Tucson CitizenTucson Citizen

CRAZY for Luis Miguel

The Latin superstar, who is in concert here tomorrow, is the object of a 76-year-old’s fascination.

MARK WYCKOFF Citizen Calendar Editor

Her friends think she’s crazy. Her husband thinks she’s crazy. But Jeanette Giacomazza doesn’t care. She knows she’s crazy. And she’s loving every minute of it.

”I’m 76 years old, feel 35 and my husband says I act like I’m 17,” she said. ”I have been married 52 years to the same man, I’m a great-grandmother and I’m obsessed with a 27-year-old Hispanic singer.

”Ridiculous, isn’t it?”

The object of her fascination is Latin superstar Luis Miguel, who returns to Tucson tomorrow for a concert at the Tucson Convention Center Arena. Giacomazza, who is president of the Tucson Luis Miguel Fan Club, can’t wait for the show.

In fact, the day tickets went on sale, she wrapped herself in a blanket, braved the frigid earlymorning air and waited for three hours in front of the TCC Box Office just so she could be first in line.

”My feet went numb,” she said. ”But it was worth it. I got great tickets.”

But they’re not front-row seats. Those were $100, and Giacomazza – who had flown to Los Angeles two months earlier to see Miguel in concert at the Universal Amphitheater – felt she had to draw the line somewhere. She settled for $50 seats.

”But if I hadn’t just been to L.A., I would have gotten the $100 tickets in a heartbeat,” said Giacomazza, a Brooklyn native who moved to Tucson 41 years ago.

She’ll go to the concert with several of her club members. Her husband will sit the gig out.

”You gotta be kidding!” she said. ”He’d never go.”

Miguel has been recording since 1982, when he was 12. Over the years, he’s released a string of million-selling discs, including ”Un Hombre Busca Una Mujer ”(A Man Looking For A Woman), ”Segundo Romance ”(Second Romance) and ”Aires,” which won a Grammy for Best Latin Pop Album in 1994.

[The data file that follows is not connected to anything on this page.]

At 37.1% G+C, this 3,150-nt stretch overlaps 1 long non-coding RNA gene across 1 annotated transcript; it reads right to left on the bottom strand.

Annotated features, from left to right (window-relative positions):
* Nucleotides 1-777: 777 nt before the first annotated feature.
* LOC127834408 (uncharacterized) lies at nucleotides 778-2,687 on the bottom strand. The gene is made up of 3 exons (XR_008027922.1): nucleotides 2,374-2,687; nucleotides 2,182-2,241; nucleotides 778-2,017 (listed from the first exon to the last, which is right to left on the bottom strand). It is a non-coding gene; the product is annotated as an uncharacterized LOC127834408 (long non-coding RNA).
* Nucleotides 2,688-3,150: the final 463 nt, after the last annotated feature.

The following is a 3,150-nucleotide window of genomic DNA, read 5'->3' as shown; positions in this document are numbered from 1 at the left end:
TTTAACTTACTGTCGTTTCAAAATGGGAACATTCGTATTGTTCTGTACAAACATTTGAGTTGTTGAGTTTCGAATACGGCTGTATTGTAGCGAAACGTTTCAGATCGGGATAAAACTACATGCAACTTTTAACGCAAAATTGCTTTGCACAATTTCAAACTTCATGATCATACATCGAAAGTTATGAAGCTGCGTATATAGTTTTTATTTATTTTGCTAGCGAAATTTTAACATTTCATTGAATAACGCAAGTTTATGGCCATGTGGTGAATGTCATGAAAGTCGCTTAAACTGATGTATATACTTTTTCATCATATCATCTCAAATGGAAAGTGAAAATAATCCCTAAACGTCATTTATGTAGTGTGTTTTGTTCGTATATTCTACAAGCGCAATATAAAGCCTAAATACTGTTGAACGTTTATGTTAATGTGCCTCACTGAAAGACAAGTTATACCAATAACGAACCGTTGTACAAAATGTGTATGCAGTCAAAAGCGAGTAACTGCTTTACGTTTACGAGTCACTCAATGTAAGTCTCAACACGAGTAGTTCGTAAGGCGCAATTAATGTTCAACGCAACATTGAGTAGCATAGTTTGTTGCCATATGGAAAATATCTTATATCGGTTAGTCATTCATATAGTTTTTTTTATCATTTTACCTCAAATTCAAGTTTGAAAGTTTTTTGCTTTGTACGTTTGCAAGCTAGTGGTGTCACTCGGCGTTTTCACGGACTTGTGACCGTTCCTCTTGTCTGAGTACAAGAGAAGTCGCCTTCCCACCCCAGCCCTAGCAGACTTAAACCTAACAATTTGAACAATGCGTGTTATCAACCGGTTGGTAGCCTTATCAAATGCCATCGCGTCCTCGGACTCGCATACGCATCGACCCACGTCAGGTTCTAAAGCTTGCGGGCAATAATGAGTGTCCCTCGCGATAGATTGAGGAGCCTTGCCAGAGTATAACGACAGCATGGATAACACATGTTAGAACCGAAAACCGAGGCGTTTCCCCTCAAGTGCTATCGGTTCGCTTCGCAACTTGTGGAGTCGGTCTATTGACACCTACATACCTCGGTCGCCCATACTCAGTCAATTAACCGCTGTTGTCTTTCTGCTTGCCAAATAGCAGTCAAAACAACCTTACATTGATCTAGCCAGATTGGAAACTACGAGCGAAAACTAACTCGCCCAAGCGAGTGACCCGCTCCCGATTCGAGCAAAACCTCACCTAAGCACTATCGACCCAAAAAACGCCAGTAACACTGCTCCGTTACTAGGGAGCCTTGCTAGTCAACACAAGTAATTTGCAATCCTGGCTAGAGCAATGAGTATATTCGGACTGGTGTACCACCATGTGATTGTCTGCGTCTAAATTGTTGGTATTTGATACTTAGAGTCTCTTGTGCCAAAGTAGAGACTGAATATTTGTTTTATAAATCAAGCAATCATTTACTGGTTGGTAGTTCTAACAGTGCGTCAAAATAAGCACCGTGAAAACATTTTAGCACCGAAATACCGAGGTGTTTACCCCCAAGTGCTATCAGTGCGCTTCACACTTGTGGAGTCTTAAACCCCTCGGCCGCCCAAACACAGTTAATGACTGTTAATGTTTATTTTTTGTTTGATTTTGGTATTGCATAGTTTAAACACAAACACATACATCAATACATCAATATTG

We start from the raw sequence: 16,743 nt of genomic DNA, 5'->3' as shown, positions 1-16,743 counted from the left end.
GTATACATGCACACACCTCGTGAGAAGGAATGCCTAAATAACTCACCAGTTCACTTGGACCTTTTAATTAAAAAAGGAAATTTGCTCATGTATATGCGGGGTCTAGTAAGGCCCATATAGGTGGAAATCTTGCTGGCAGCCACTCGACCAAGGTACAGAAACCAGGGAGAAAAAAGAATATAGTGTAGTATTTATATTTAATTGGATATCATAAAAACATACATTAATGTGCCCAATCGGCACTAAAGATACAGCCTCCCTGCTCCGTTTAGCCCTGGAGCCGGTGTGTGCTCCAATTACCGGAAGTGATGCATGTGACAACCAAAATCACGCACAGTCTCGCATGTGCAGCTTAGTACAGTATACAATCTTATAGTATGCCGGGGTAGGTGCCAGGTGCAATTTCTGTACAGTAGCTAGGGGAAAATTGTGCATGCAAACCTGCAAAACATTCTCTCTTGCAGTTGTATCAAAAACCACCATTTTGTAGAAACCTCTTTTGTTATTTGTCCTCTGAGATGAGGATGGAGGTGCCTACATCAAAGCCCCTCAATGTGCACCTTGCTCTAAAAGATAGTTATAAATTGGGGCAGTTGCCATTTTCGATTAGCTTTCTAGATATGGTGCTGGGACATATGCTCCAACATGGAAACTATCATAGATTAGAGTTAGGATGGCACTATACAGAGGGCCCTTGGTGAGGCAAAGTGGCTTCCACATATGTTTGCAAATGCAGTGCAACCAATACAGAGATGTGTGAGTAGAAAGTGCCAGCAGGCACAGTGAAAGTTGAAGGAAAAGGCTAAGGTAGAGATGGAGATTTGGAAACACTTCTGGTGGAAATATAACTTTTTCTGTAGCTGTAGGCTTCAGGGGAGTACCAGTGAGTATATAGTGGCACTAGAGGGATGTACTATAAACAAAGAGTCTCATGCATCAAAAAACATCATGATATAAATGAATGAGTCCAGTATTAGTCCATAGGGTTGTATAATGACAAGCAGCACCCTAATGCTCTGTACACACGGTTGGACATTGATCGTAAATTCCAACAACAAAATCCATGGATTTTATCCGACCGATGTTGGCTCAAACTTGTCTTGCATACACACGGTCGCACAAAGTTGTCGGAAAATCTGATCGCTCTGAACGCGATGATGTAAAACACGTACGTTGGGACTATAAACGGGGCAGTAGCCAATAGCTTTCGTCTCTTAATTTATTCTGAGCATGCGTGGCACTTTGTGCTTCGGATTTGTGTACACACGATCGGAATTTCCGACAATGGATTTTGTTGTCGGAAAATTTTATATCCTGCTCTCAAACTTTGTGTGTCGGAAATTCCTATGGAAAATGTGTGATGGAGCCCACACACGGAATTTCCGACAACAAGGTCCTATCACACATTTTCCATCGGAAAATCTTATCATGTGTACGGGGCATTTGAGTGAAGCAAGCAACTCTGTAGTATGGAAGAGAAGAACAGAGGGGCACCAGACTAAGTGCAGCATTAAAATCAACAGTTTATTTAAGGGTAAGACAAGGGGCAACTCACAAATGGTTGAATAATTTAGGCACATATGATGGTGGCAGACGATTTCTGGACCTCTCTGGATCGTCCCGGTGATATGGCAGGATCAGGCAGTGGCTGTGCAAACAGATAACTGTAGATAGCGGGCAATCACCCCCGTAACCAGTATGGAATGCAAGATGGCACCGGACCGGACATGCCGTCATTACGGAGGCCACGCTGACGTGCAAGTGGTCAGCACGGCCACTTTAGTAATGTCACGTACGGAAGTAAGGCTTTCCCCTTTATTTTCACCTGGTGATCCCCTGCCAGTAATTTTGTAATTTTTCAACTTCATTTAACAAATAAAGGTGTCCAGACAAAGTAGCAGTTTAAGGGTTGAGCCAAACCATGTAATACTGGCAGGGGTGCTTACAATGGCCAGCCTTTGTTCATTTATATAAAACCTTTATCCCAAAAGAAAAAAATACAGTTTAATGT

Giacomazza, who retired recently as secretary of the University of Arizona Wildcat Club, didn’t become a fan until 1991, when her son, Robert, returned from a trip to Ecuador with a cassette copy of Miguel’s ”Romance” album. He liked the album so much, he made a copy for his mom.

”That was all it took,” she said. ”I had no idea who he was. I had no idea what he looked like. I couldn’t understand a word he was saying. And a month went by before I even found out his name. But I fell in love. It’s his voice, I guess. And the arrangements. He just sings the most beautiful Spanish love songs. The fact that he’s gorgeous doesn’t hurt either.

”I have dissected him from his hair to his feet, even his walk, and I can’t find anything wrong with him,” she continued. ”Although I’ve never met him, I have heard and read that he’s as nice as he is gorgeous and talented.”

Once she caught the bug, it wasn’t long before Giacomazza was making the trek from her foothills home to Tucson’s South Side, scouring Yoly’s and other Hispanic-oriented record stores, looking for every Miguel album and video she could find. Once a month, she makes a stop at Southwest Supermarkets, a grocery-store chain she says has the best stock of Latino music magazines.

Her favorite Miguel album is his latest, ”Romances,” which came out in August. The album, his final installment in an album trilogy of classic Spanish ballads, features such swoon-worthy tracks as ”Sabor A Mi ”(Taste of Me), ”Amanecer ”(Dawn), ”Encadenados ”(Chained Together) and ”De Quererte Asi ”(Loving You Like This).